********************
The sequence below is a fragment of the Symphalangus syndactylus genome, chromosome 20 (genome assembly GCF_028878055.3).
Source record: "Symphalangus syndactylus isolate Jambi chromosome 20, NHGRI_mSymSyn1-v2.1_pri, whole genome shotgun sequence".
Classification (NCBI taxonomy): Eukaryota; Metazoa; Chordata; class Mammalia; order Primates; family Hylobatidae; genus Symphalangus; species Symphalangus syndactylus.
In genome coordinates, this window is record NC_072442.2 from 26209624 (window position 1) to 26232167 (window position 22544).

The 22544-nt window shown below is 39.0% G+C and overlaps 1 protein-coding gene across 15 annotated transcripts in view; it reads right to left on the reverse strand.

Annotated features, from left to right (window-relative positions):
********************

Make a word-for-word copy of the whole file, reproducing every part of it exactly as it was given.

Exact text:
The sequence below is a fragment of the Symphalangus syndactylus genome, chromosome 20 (genome assembly GCF_028878055.3).
Source record: "Symphalangus syndactylus isolate Jambi chromosome 20, NHGRI_mSymSyn1-v2.1_pri, whole genome shotgun sequence".
Classification (NCBI taxonomy): Eukaryota; Metazoa; Chordata; class Mammalia; order Primates; family Hylobatidae; genus Symphalangus; species Symphalangus syndactylus.
In genome coordinates, this window is record NC_072442.2 from 26209624 (window position 1) to 26232167 (window position 22544).

The 22544-nt window shown below is 39.0% G+C and overlaps 1 protein-coding gene across 15 annotated transcripts in view; it reads right to left on the reverse strand.

Annotated features, from left to right (window-relative positions):